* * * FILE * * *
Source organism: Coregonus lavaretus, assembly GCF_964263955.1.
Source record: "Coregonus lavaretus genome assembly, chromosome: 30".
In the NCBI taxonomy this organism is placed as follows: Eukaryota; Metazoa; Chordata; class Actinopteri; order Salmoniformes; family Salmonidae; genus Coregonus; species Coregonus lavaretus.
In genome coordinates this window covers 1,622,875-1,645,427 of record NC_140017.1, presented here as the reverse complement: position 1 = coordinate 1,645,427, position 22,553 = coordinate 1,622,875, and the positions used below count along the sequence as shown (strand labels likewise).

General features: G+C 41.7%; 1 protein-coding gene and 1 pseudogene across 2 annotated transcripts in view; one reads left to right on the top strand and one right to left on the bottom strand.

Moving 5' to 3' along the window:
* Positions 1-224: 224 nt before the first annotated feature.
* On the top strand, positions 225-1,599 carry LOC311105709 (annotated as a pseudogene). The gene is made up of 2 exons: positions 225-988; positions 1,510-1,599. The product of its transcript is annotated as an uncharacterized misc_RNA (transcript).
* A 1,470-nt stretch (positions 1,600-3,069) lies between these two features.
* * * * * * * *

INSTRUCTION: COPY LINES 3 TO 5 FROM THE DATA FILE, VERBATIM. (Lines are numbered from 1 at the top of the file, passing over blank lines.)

In the NCBI taxonomy this organism is placed as follows: Eukaryota; Metazoa; Chordata; class Actinopteri; order Salmoniformes; family Salmonidae; genus Coregonus; species Coregonus lavaretus.
In genome coordinates this window covers 1,622,875-1,645,427 of record NC_140017.1, presented here as the reverse complement: position 1 = coordinate 1,645,427, position 22,553 = coordinate 1,622,875, and the positions used below count along the sequence as shown (strand labels likewise).

General features: G+C 41.7%; 1 protein-coding gene and 1 pseudogene across 2 annotated transcripts in view; one reads left to right on the top strand and one right to left on the bottom strand.